I just received a dollar bill in the mail.
The $1, an attached letter explained, was the down payment on $20 I could earn by filling out the Nielsen Consumer Survey. Also in the envelope was a question booklet as thick as a church directory.
It sat on the dining room table for a couple of days before I got around to it. Before I got started, I fired up my laptop. A Nielsen website said that my answers, if I decided to participate, would "represent thousands of other people who were not invited to take this important survey."
I immediately felt my head swelling. I had been asked to represent my community — all of it. It was an awesome feeling, like being named mayor for day.
If there's anything more intoxicating than free money, it's power. The $20 payday seemed inconsequential compared to the power trip I felt weighing in on such important matters as whether I prefer to eat breakfast or dinner at Waffle House.
I decided to dive right into the 55-page questionnaire and representing thousands of people turned out to be strangely satisfying. I am quite sure that some of them would be angry if they knew I was speaking for them. "Too bad," I thought. "Get your own survey."
Signal Mountain, I resolved, would go down in Nielsen Consumer Survey history as the little city where everybody, like me, watches car shows on television and vacations at Pigeon Forge.
Reading the instructions closely I discovered that I could choose to use pen or pencil "whatever you feel more comfortable using."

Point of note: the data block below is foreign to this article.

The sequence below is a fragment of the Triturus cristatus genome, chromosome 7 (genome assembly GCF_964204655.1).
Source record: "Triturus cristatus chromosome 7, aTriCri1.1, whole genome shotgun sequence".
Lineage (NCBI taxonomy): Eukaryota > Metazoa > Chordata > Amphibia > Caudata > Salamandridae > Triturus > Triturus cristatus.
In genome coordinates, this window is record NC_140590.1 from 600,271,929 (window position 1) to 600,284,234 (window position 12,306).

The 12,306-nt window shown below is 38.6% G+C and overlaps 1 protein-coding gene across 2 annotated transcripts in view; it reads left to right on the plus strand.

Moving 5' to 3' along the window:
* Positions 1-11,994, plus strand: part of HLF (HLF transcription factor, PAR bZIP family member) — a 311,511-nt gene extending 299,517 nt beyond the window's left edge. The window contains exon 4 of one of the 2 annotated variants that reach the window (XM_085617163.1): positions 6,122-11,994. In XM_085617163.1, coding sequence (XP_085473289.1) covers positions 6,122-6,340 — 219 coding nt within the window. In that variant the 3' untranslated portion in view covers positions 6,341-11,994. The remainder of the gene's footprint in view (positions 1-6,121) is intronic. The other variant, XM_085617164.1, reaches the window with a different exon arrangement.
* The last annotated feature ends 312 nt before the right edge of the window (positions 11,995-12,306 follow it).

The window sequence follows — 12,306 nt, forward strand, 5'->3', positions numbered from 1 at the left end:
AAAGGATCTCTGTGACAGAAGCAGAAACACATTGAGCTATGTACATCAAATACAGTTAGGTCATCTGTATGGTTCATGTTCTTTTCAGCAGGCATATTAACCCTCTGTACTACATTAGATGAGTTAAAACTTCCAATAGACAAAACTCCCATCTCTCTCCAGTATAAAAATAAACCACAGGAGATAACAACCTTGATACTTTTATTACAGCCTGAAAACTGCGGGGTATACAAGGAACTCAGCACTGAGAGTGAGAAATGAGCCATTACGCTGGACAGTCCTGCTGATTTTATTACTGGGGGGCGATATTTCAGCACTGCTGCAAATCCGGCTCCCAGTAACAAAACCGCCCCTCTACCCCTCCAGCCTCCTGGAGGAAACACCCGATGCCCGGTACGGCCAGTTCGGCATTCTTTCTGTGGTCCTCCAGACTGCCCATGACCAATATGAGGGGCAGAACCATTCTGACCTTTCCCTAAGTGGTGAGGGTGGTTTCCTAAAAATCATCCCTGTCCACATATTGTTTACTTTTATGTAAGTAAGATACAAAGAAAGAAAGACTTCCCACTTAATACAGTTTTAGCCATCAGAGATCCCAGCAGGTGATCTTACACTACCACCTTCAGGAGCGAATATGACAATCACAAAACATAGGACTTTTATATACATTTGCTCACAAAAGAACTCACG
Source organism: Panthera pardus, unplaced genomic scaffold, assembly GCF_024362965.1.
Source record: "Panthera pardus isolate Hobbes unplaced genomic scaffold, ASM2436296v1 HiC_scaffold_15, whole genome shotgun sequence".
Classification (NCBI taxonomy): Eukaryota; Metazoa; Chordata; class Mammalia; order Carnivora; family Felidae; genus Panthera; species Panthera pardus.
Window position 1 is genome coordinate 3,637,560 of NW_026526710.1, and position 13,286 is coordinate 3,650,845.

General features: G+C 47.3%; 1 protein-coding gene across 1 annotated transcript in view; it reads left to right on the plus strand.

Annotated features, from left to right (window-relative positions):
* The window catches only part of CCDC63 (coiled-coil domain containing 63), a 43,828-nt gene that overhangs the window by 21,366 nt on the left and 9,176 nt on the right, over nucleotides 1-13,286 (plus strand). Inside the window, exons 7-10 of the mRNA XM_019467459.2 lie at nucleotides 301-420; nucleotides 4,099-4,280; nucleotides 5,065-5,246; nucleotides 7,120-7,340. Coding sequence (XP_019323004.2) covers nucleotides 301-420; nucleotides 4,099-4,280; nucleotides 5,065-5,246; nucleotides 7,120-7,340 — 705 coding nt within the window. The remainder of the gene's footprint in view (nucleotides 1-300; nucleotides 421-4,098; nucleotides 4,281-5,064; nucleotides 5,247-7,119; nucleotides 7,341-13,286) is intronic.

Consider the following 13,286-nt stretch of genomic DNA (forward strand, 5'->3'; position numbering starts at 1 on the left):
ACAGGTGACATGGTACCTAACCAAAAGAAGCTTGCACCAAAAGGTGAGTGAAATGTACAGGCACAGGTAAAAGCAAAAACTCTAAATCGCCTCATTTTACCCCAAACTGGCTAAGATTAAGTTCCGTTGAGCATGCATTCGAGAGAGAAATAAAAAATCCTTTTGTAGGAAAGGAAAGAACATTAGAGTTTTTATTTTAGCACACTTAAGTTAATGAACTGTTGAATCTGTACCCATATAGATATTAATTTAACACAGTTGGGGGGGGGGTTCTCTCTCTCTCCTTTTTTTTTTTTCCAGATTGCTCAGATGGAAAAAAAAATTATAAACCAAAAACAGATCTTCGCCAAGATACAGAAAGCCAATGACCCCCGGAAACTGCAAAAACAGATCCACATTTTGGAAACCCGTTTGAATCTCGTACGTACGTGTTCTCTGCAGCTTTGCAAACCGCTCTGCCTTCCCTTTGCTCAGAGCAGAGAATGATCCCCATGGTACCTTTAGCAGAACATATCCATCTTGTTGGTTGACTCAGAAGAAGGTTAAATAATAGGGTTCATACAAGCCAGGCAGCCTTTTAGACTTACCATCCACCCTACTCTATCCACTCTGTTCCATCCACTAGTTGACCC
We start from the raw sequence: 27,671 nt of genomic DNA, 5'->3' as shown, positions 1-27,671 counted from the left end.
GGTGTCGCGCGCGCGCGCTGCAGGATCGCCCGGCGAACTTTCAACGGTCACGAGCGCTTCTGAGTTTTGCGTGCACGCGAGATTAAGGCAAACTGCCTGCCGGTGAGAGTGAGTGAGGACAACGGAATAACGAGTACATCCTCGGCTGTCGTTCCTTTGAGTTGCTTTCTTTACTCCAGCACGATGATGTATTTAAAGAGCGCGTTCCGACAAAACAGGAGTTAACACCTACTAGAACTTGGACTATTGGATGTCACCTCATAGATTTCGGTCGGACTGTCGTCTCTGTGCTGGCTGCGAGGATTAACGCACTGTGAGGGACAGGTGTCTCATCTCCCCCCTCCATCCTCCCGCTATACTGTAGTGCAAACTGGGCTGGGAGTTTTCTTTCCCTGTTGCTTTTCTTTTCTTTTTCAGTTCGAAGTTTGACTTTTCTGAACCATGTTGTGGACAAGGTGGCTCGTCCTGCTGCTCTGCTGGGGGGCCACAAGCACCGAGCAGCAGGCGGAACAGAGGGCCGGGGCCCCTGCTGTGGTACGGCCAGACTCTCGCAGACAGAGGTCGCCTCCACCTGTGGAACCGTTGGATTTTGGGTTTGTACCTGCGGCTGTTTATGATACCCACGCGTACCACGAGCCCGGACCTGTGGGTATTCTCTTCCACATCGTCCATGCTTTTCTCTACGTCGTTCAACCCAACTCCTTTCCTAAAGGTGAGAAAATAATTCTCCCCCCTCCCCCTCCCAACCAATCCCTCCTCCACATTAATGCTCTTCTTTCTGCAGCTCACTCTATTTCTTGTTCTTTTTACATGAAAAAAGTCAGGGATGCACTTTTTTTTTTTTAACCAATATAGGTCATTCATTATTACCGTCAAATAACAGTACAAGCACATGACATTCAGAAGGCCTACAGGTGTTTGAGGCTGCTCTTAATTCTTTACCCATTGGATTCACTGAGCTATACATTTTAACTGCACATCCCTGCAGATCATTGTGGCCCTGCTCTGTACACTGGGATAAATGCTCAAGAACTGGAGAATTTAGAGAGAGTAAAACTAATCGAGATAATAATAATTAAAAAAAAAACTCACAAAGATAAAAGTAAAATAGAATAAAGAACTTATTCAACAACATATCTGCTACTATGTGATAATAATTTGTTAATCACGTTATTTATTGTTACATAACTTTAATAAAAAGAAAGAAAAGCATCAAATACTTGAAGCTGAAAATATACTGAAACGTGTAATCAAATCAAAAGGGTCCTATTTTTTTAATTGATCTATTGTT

"Nice," I thought, "Nielsen respects my fingertip comfort."
Also, there were instructions about how to mark the boxes. Color in the square: No. Place an "X" in the middle of the square: Yes. This Nielsen guy is a stickler.
Armed with a comfy pen and a head full of important consumer information, I turned to page one of the survey. I started off humming to myself, but about five pages in it occurred to me that this was going to be a long slog. There were questions about shopping habits. Questions about leisure-time activities. I like grilling and Pilates, sometimes simultaneously, I noted.
If the survey had been specific to my little town, the list of leisure-time activities would have also included mulching, gossiping and Facebooking — which some of our townsfolk manage to do simultaneously.
You learn things about yourself doing surveys like this. For example, I discovered that, in the past 12 months, I have visited four sporting goods stores and no comedy clubs. I also noted that I visited five book stores and no home accessory stores, which explains why I have lots of good books and no sensible pillows.
I learned that, while we have over 300 cable TV channels, our family really, really watches three: ESPN, HGTV and Velocity. Getting more granular, I noted that our family watches lots of soccer and not much WWE wrestling, which probably makes us outliers in Dixie.
It took me about 30 minutes to complete the survey, but when I was about to lick the seal to mail it back — no postage required — I noticed an instruction hidden under the flap.
"To be completed by the adult (age 18 and over) in your household who has had the most recent birthday."
"That would be my wife," I thought.
I'm a rule follower, so I tossed the survey aside and instantly felt the power drain from my body. Suddenly, I was $20 poorer but much more self-aware.
And yes, I kept the buck and bought an iced tea at McDonald's, which is a useful bit of consumer information that Nielsen will, unfortunately, never uncover.
Contact Mark Kennedy at firstname.lastname@example.org or 423-757-6645.